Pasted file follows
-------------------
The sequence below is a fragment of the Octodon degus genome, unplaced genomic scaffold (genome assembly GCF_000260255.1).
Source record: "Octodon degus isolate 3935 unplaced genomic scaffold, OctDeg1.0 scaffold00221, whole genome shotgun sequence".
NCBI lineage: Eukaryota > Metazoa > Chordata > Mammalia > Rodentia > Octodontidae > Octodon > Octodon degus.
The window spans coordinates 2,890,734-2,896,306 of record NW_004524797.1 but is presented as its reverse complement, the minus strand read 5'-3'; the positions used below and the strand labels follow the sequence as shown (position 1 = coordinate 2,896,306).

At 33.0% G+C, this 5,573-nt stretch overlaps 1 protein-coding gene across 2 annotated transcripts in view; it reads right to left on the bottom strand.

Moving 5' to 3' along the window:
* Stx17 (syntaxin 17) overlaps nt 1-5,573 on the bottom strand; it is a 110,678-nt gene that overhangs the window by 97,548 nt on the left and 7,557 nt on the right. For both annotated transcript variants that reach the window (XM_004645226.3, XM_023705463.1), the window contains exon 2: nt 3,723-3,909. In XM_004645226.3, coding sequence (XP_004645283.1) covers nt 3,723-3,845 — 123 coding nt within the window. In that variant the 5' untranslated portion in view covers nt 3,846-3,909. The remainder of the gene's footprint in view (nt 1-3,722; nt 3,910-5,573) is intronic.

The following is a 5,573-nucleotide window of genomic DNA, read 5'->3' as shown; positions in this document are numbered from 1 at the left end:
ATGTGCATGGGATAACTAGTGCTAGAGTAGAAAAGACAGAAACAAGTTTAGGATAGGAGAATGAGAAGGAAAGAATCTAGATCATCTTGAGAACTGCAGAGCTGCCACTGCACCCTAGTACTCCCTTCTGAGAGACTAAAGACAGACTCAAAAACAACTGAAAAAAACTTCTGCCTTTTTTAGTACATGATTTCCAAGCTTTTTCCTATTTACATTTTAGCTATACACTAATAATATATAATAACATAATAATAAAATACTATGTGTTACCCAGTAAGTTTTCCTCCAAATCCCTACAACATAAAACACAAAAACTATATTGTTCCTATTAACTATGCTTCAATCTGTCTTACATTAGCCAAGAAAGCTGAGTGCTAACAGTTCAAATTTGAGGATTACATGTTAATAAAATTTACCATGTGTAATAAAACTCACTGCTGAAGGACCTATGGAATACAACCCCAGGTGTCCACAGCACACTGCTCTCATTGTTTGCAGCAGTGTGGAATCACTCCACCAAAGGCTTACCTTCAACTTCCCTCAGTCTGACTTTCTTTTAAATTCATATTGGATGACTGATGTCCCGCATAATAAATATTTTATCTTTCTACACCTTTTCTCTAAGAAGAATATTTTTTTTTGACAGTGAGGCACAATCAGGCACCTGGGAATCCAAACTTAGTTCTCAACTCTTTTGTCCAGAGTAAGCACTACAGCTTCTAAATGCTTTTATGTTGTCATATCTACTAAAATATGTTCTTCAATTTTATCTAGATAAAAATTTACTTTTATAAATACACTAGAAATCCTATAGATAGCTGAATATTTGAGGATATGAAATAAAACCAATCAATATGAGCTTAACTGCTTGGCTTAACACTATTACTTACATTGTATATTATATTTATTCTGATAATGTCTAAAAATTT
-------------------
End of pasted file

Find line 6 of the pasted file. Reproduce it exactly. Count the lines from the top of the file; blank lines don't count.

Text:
Moving 5' to 3' along the window: